There are no tones in Saraiki. All consonants except /h j ɳ ɽ/ can be geminated ("doubled"). Geminates occur only after stressed centralised vowels, and are phonetically realised much less markedly than in the rest of the Punjabi area.
A stressed syllable is distinguished primarily by its length: if the vowel is peripheral /i ɛ a o u/ then it is lengthened, and if it is a "centralised vowel" (/ɪ ʊ ə/) then the consonant following it is geminated. Stress normally falls on the first syllable of a word. The stress will, however, fall on the second syllable of a two-syllable word if the vowel in the first syllable is centralised, and the second syllable contains either a diphthong, or a peripheral vowel followed by a consonant, for example /dɪɾ'kʰan/ 'carpenter'. Three-syllable words are stressed on the second syllable if the first syllable contains a centralised vowel, and the second syllable has either a peripheral vowel, or a centralised vowel + geminate, for example /tʃʊ'həttəɾ/ 'seventy-four'. There are exceptions to these rules and they account for minimal pairs like /it'la/ 'informing' and /'itla/ 'so much'.
Unusually for South Asian languages, implosive consonants are found in Sindhi, possibly some Rajasthani dialects, and Saraiki, which has the following series: /ɓ ᶑ ʄ ɠ/.
The "palatal" /ʄ/ is denti-alveolar and laminal, articulated further forward than most other palatals.[f]
The "retroflex" /ᶑ/ is articulated with the tip or the underside of the tongue, further forward in the mouth than the plain retroflex stops. It has been described as post-alveolar, pre-palatal or pre-retroflex. Bahl (1936, p. 30) reports that this sound is unique in Indo-Aryan and that speakers of Multani take pride in its distinctiveness. The plain voiced /ɖ/ and the implosive /ᶑ/ are mostly in complementary distribution although there are a few minimal pairs, like /ɖakʈəɾ/ 'doctor' ∼ /ᶑak/ 'mail'. The retroflex implosive alternates with the plain voiced dental stop /d/ in the genitive postposition/suffix /da/, which takes the form of /ᶑa/ when combined with 1st or 2nd person pronouns: /meᶑa/ 'my', /teᶑa/ 'your'.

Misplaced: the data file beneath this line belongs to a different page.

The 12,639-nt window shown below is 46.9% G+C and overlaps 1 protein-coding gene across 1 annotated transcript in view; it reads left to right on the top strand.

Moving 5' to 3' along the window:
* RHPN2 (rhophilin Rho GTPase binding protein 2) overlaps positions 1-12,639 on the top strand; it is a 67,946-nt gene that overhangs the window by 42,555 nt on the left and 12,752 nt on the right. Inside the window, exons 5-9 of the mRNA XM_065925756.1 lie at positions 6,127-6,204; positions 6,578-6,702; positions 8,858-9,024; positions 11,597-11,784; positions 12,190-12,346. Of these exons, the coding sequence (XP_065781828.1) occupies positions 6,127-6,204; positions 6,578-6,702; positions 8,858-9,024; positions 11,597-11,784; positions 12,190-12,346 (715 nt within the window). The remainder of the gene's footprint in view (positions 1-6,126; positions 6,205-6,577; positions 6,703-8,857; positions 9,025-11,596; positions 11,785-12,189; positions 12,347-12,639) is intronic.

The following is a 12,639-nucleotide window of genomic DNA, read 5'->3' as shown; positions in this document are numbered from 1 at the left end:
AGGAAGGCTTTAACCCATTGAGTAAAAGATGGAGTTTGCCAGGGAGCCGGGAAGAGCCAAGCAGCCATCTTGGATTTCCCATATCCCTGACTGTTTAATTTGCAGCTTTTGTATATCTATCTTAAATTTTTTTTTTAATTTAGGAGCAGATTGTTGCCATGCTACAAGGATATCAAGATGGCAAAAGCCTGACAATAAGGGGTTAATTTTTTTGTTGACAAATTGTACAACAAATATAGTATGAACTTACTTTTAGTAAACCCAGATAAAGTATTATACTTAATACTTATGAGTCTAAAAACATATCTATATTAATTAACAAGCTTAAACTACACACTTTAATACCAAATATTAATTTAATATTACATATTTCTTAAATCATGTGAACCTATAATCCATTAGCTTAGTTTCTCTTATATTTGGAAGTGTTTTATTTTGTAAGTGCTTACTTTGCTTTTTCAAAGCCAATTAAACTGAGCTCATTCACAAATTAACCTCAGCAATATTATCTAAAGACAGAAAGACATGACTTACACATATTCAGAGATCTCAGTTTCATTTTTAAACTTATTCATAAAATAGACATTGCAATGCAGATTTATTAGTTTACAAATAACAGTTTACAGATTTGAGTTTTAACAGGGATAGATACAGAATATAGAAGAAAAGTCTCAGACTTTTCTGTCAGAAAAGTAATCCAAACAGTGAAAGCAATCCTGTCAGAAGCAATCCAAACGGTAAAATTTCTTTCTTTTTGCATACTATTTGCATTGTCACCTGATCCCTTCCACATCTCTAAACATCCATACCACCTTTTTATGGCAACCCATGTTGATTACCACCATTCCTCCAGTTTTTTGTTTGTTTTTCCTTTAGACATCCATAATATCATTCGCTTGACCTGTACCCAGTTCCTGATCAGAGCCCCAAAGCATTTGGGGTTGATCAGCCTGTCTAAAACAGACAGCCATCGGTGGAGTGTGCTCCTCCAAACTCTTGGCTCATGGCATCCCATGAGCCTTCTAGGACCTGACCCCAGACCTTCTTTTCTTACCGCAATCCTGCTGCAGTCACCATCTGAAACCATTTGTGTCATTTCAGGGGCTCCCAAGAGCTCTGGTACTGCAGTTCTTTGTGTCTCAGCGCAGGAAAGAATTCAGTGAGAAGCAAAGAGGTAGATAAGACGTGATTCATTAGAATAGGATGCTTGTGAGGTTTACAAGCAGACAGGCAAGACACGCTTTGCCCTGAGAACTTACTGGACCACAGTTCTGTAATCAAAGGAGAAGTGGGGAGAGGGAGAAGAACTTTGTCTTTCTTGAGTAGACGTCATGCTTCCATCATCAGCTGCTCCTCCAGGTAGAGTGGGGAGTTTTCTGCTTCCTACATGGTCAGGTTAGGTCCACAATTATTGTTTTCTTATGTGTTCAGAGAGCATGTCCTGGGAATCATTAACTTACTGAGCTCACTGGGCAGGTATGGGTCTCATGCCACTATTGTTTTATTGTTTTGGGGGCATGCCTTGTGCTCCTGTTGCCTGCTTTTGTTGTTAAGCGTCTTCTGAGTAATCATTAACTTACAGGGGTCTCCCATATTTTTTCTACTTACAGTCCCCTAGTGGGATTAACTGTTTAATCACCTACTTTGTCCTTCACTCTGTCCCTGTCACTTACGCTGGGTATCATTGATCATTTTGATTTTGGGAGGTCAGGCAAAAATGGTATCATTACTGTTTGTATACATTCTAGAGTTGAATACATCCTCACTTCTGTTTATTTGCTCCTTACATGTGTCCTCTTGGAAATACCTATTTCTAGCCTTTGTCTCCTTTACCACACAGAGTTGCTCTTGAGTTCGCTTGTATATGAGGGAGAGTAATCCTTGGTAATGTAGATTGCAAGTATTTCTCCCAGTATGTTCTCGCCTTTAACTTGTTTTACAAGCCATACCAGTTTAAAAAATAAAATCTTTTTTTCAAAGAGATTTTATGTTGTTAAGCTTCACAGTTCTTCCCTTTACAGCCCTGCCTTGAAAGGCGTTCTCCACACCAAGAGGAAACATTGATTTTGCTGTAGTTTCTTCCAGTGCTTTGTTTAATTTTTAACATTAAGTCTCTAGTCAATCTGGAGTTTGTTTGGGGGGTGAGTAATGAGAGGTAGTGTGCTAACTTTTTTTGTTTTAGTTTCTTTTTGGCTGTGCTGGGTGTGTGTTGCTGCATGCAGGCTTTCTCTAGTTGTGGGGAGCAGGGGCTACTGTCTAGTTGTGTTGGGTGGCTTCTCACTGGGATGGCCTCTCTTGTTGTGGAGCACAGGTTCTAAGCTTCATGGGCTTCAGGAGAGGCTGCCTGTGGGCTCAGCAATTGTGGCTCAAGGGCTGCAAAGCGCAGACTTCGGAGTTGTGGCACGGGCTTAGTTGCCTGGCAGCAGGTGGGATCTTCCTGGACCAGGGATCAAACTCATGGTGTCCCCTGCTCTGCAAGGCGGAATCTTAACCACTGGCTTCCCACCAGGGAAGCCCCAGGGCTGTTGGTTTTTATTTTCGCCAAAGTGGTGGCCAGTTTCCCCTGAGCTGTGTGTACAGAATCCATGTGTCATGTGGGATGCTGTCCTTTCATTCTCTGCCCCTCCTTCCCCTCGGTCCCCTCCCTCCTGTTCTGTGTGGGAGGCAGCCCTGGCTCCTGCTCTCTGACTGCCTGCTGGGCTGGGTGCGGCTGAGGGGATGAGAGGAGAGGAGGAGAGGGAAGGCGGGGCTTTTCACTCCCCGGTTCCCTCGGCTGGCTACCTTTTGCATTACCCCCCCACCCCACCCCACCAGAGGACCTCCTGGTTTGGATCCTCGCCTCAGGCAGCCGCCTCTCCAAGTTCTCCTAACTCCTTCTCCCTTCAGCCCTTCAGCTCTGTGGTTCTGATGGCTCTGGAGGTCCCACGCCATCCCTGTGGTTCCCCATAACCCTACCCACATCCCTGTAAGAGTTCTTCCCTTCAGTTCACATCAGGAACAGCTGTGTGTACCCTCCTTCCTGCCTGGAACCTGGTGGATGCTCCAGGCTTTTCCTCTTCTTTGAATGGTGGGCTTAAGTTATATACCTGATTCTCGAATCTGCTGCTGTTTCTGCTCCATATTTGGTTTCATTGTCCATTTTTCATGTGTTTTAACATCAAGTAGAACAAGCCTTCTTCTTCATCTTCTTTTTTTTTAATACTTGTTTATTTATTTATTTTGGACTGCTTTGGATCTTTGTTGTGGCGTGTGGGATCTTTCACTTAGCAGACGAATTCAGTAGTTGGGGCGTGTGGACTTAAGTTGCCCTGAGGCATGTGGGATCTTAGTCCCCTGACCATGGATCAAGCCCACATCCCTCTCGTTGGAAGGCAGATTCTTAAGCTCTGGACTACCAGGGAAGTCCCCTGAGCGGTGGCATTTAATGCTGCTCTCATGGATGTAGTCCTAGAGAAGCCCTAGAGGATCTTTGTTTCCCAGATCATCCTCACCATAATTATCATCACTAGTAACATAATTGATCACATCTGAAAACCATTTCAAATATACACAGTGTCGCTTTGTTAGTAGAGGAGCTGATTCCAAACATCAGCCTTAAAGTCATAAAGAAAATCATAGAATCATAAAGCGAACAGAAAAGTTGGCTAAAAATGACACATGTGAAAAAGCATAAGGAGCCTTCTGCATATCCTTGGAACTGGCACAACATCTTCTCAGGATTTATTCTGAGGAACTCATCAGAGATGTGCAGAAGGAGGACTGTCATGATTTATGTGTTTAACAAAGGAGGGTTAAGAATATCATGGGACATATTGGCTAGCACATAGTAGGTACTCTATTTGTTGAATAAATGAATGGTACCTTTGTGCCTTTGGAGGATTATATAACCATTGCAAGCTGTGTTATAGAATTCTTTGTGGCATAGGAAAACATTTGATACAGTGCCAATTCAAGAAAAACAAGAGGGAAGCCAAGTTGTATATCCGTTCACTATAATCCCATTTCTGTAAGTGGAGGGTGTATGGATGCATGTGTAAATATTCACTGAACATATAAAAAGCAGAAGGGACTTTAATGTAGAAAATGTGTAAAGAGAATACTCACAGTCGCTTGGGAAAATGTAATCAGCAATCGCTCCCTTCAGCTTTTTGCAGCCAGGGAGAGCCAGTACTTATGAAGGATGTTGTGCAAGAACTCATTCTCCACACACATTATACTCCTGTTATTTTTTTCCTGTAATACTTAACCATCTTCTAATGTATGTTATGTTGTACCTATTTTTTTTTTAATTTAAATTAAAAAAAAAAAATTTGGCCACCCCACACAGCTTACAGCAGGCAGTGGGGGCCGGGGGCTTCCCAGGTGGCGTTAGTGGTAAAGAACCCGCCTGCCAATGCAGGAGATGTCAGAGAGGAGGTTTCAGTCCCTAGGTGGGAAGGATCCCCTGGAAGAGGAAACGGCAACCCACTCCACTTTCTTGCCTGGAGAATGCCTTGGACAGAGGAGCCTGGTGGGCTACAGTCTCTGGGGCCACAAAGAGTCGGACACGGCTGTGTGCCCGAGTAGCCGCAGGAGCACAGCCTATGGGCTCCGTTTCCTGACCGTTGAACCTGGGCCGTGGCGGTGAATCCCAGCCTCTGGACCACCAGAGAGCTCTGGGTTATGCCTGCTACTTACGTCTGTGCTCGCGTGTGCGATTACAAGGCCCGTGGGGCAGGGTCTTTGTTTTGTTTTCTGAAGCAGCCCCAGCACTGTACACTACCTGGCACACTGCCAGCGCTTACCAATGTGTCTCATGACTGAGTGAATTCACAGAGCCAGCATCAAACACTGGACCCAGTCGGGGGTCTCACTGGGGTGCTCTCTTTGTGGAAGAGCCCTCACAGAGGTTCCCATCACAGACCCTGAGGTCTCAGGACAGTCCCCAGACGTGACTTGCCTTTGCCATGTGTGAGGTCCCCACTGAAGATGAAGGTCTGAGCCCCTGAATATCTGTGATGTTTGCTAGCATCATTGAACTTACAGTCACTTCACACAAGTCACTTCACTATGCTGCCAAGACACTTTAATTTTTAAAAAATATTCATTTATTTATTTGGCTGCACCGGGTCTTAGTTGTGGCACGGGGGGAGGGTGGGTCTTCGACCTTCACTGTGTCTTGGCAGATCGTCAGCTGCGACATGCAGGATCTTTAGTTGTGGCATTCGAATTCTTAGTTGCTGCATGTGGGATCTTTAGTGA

A dental implosive (/ɗ̪/) is found in the northeastern Jhangi dialect, which is characterised by a lack of phonemic contrast between implosives and plain stops, and a preference for implosives even in words where Saraiki has a plain stop. The dental implosive in Jhangi is articulated with the tongue completely covering the upper teeth. It is not present in Saraiki, although Bahl (1936, p. 29) contends that it should be reconstructed for the earlier language. Its absence has been attributed to structural factors: the forward articulation of /ʄ/ and the lesser retroflexion of /ᶑ/.
Aspirated (breathy voiced) implosives occur word-initially, where they contrast with aspirated plain stops: /ɓʰɛ(h)/ 'sit' ~ /bʰɛ/ 'fear'. The aspiration is not phonemic; it is phonetically realised on the whole syllable, and results from an underlying /h/ that follows the vowel, thus [ɓʰɛh] is phonemically /ɓɛh/.
The historical origin of the Saraiki implosives has been on the whole[g] the same as in Sindhi. Their source has generally been the older language's series of plain voiced stops, thus Sanskrit janayati > Saraiki ʄəɲən 'be born'. New plain voiced stops have in turn arisen out of certain consonants and consonant clusters (for example, yava > dʒao 'barley'), or have been introduced in loanwords from Sanskrit, Hindi, Persian or English (ɡərdən 'throat', bəs 'bus'). The following table illustrates some of the major developments:
|b-||ɓ||bahu > ɓəhʊ̃ 'many'|
|dv-||dvitiya- > ɓja 'another'|
|v-||vṛddhā > ɓuɖɖʱa 'old'|
|b||vaṇa- > bən 'forest'|
|v||vartman- > vaʈ 'path'|
|j||ʄ||jihvā > ʄɪbbʰ 'tongue'|
|jy-||jyeṣṭhā > ʄeʈʰ 'husband's elder brother'|
|-jy-||ʄʄ||rajyate > rəʄʄəɲ 'to satisfy'|